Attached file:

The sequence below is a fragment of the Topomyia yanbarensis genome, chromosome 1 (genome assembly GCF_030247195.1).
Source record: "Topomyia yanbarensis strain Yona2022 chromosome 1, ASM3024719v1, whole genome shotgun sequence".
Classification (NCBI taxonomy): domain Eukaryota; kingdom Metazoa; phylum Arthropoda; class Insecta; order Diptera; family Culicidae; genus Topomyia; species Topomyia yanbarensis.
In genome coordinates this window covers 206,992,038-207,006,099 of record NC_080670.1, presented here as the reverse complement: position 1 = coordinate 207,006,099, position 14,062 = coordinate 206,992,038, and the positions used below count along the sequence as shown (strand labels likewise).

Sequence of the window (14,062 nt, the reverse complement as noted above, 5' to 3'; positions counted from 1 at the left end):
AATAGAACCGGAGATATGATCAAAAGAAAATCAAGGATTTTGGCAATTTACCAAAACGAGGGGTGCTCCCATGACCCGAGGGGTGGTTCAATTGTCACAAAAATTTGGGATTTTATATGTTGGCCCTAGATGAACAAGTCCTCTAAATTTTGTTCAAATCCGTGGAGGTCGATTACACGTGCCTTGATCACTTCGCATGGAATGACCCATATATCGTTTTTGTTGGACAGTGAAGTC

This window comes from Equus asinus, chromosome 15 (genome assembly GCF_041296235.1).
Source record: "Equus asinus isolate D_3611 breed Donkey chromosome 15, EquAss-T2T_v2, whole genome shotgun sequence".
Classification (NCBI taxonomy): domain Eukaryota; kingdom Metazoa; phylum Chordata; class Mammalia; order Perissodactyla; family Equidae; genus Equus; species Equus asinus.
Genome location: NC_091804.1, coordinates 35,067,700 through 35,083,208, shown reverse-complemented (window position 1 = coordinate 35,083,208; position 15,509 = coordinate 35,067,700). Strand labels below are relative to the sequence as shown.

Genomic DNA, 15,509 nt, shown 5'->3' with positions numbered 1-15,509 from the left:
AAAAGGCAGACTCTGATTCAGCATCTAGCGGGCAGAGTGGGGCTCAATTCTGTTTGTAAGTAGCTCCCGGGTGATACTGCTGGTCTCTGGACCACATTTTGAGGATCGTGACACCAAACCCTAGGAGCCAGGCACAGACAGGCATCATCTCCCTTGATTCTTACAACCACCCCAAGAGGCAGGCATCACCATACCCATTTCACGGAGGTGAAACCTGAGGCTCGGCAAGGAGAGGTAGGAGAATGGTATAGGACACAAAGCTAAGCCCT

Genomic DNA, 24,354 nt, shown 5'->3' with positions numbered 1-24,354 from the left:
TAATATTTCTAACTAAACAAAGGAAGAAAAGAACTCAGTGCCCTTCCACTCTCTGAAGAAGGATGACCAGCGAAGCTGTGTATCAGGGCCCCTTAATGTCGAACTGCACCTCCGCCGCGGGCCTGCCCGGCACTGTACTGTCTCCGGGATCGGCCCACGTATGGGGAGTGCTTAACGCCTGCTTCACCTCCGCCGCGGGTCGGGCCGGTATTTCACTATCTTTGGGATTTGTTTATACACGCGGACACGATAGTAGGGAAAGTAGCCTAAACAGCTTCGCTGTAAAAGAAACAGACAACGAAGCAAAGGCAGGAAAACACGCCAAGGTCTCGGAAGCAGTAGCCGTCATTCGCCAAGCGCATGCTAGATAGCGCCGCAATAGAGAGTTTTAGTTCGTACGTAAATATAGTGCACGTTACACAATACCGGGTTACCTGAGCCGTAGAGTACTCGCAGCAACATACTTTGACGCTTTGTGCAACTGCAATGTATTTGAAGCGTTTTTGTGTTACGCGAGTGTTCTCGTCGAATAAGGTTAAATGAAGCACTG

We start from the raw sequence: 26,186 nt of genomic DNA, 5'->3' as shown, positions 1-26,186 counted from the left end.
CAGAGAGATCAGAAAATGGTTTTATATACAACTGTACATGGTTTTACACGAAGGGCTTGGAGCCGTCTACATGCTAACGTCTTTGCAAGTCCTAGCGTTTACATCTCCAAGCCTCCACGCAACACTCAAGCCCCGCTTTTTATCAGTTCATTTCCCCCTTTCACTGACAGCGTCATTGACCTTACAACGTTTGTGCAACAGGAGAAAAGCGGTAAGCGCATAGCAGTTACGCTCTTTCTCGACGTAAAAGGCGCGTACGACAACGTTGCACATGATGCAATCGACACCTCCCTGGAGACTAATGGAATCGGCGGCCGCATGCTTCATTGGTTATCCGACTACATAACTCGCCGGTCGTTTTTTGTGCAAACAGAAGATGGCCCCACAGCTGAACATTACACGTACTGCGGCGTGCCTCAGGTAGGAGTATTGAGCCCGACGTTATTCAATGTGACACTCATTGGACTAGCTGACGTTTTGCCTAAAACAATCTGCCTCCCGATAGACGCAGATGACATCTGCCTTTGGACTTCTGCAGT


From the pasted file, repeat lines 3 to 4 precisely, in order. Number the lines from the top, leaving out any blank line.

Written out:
Classification (NCBI taxonomy): domain Eukaryota; kingdom Metazoa; phylum Arthropoda; class Insecta; order Diptera; family Culicidae; genus Topomyia; species Topomyia yanbarensis.
In genome coordinates this window covers 206,992,038-207,006,099 of record NC_080670.1, presented here as the reverse complement: position 1 = coordinate 207,006,099, position 14,062 = coordinate 206,992,038, and the positions used below count along the sequence as shown (strand labels likewise).